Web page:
Upcoming Webinar: What Happens When You Go “Hyperlocal”? The Legacy of Inequitable Heat Exposure in U.S. Cities 18 May 2021

Upcoming Webinar: What Happens When You Go “Hyperlocal”? The Legacy of Inequitable Heat Exposure in U.S. Cities

The webinar will explore how increasing community engagement in both understanding and measuring urban heat through the use of a novel participatory research campaign framework can lead to climate action efficacy in US cities.

CPO's Hunter Jones Featured in Weather-Ready Nation’s Social Equity-Focused Roundtable 27 April 2021

CPO's Hunter Jones Featured in Weather-Ready Nation’s Social Equity-Focused Roundtable

Jones is set to discuss the social equity implications of extreme heat and how the NIHHIS-funded urban heat island mapping campaigns are providing vital information. This highly visible event will reach hundreds to thousands of Weather-Ready Nation ambassadors interested in extreme heat risk mitigation and social equity

NIHHIS and NOAA Environmental VizLab Collaborate on Urban Heat Island App 27 April 2021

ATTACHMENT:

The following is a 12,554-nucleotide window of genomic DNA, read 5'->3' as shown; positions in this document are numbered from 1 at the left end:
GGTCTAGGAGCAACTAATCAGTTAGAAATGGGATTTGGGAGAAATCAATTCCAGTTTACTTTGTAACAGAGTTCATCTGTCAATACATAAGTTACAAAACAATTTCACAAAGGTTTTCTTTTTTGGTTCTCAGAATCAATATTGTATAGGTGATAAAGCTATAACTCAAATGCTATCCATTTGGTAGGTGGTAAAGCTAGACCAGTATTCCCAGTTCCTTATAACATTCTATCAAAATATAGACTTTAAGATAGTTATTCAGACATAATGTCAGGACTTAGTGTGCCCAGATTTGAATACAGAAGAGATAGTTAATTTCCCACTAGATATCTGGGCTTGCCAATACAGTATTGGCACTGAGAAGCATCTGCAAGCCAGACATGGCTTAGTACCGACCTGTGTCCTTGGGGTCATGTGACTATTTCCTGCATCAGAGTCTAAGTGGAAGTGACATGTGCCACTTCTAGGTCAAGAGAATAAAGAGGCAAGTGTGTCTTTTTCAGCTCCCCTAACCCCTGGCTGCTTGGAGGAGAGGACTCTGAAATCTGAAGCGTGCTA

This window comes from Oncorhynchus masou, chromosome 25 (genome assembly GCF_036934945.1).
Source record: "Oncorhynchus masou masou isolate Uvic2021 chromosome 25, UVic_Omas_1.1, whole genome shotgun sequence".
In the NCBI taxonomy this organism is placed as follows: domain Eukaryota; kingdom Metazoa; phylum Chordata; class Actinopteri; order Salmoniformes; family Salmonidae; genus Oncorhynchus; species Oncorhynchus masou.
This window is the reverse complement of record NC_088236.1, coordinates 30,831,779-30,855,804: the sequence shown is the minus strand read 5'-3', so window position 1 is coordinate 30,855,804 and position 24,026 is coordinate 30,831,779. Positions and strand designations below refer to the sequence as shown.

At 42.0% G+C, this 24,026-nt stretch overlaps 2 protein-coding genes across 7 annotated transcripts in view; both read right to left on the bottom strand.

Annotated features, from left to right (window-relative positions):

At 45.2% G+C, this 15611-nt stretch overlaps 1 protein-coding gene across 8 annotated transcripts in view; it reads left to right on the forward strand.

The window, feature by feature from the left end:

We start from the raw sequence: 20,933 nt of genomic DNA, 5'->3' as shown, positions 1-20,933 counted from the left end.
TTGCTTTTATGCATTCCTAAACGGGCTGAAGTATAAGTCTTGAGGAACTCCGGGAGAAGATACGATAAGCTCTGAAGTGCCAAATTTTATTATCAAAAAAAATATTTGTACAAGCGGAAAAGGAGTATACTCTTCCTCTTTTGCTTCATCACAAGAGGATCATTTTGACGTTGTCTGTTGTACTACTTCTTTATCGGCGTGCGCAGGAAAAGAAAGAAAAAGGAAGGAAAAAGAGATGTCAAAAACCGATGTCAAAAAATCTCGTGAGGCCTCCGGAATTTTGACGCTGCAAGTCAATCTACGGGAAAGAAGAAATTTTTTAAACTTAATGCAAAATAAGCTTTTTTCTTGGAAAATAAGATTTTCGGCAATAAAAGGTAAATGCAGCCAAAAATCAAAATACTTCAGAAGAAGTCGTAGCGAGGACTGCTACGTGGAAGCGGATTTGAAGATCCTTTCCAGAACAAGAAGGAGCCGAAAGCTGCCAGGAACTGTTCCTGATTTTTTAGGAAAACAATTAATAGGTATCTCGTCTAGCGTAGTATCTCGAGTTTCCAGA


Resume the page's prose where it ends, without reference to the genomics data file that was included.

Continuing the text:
NIHHIS and NOAA Environmental VizLab Collaborate on Urban Heat Island App

The app provides easy access to data from the NOAA urban heat island mapping campaigns for researchers, government offices, and other users. 

CPO and Community Scientists to Map Urban Heat Inequities in 11 States 14 April 2021

CPO and Community Scientists to Map Urban Heat Inequities in 11 States

To learn where action is needed to protect vulnerable populations now and in the future, CPO’s National Integrated Heat Health Information System (NIHHIS) and partners are launching new community-led campaigns that will map the hottest parts of cities in 11 states across the country this summer. The communities include Albuquerque, New Mexico; Atlanta; New York City; Charleston, South Carolina; Kansas City, Missouri; Raleigh & Durham, North Carolina; San Diego; San Francisco; and parts of New Jersey, Indiana, Massachusetts, and Virginia. 

Government Interventions Rather Than Climate Conditions Primarily Curb COVID-19’s Spread, NOAA and International Team Say 18 March 2021

Government Interventions Rather Than Climate Conditions Primarily Curb COVID-19’s Spread, NOAA and International Team Say

A new report cautions that weather and climate conditions, including the onset of higher temperatures during spring, should not be used as a trigger to relax COVID-19 transmission reduction measures.

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Americans’ health, security and economic wellbeing are tied to climate and weather. Every day, we see communities grappling with environmental challenges due to unusual or extreme events related to climate and weather.